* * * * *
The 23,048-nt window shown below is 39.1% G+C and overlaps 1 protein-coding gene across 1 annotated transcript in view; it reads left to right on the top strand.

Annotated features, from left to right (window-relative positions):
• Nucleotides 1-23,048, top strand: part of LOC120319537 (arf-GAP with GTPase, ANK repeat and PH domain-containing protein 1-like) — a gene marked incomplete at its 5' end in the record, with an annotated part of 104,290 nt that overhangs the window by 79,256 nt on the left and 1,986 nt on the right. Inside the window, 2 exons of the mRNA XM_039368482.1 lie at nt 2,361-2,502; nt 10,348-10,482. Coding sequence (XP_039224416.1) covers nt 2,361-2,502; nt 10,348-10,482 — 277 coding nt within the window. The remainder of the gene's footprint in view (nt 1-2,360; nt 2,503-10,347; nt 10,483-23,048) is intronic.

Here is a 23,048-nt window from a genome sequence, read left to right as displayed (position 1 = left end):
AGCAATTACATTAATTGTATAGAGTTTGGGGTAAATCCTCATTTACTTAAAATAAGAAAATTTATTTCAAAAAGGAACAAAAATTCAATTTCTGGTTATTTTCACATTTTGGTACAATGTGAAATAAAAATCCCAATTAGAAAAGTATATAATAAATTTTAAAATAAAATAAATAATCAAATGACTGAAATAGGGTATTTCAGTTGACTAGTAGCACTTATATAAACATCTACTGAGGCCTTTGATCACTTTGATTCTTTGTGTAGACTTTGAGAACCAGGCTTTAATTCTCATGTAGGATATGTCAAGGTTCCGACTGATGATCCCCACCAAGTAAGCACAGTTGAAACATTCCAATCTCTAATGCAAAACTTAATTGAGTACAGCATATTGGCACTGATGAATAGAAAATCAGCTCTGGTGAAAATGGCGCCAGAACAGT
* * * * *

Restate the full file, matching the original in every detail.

The 23,048-nt window shown below is 39.1% G+C and overlaps 1 protein-coding gene across 1 annotated transcript in view; it reads left to right on the top strand.

Annotated features, from left to right (window-relative positions):
• Nucleotides 1-23,048, top strand: part of LOC120319537 (arf-GAP with GTPase, ANK repeat and PH domain-containing protein 1-like) — a gene marked incomplete at its 5' end in the record, with an annotated part of 104,290 nt that overhangs the window by 79,256 nt on the left and 1,986 nt on the right. Inside the window, 2 exons of the mRNA XM_039368482.1 lie at nt 2,361-2,502; nt 10,348-10,482. Coding sequence (XP_039224416.1) covers nt 2,361-2,502; nt 10,348-10,482 — 277 coding nt within the window. The remainder of the gene's footprint in view (nt 1-2,360; nt 2,503-10,347; nt 10,483-23,048) is intronic.

Here is a 23,048-nt window from a genome sequence, read left to right as displayed (position 1 = left end):
AGCAATTACATTAATTGTATAGAGTTTGGGGTAAATCCTCATTTACTTAAAATAAGAAAATTTATTTCAAAAAGGAACAAAAATTCAATTTCTGGTTATTTTCACATTTTGGTACAATGTGAAATAAAAATCCCAATTAGAAAAGTATATAATAAATTTTAAAATAAAATAAATAATCAAATGACTGAAATAGGGTATTTCAGTTGACTAGTAGCACTTATATAAACATCTACTGAGGCCTTTGATCACTTTGATTCTTTGTGTAGACTTTGAGAACCAGGCTTTAATTCTCATGTAGGATATGTCAAGGTTCCGACTGATGATCCCCACCAAGTAAGCACAGTTGAAACATTCCAATCTCTAATGCAAAACTTAATTGAGTACAGCATATTGGCACTGATGAATAGAAAATCAGCTCTGGTGAAAATGGCGCCAGAACAGT